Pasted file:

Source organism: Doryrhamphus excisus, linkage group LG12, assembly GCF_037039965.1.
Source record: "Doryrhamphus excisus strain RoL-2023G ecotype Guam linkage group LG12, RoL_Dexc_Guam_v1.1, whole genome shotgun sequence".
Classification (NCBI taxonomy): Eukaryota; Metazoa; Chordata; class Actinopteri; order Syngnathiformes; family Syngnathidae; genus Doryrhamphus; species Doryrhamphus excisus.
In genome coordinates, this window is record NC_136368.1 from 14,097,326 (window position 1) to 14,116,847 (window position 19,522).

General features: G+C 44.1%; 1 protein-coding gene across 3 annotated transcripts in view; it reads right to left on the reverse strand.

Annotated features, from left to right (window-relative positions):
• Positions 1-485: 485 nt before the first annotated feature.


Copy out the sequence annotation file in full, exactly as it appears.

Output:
Source organism: Doryrhamphus excisus, linkage group LG12, assembly GCF_037039965.1.
Source record: "Doryrhamphus excisus strain RoL-2023G ecotype Guam linkage group LG12, RoL_Dexc_Guam_v1.1, whole genome shotgun sequence".
Classification (NCBI taxonomy): Eukaryota; Metazoa; Chordata; class Actinopteri; order Syngnathiformes; family Syngnathidae; genus Doryrhamphus; species Doryrhamphus excisus.
In genome coordinates, this window is record NC_136368.1 from 14,097,326 (window position 1) to 14,116,847 (window position 19,522).

General features: G+C 44.1%; 1 protein-coding gene across 3 annotated transcripts in view; it reads right to left on the reverse strand.

Annotated features, from left to right (window-relative positions):
• Positions 1-485: 485 nt before the first annotated feature.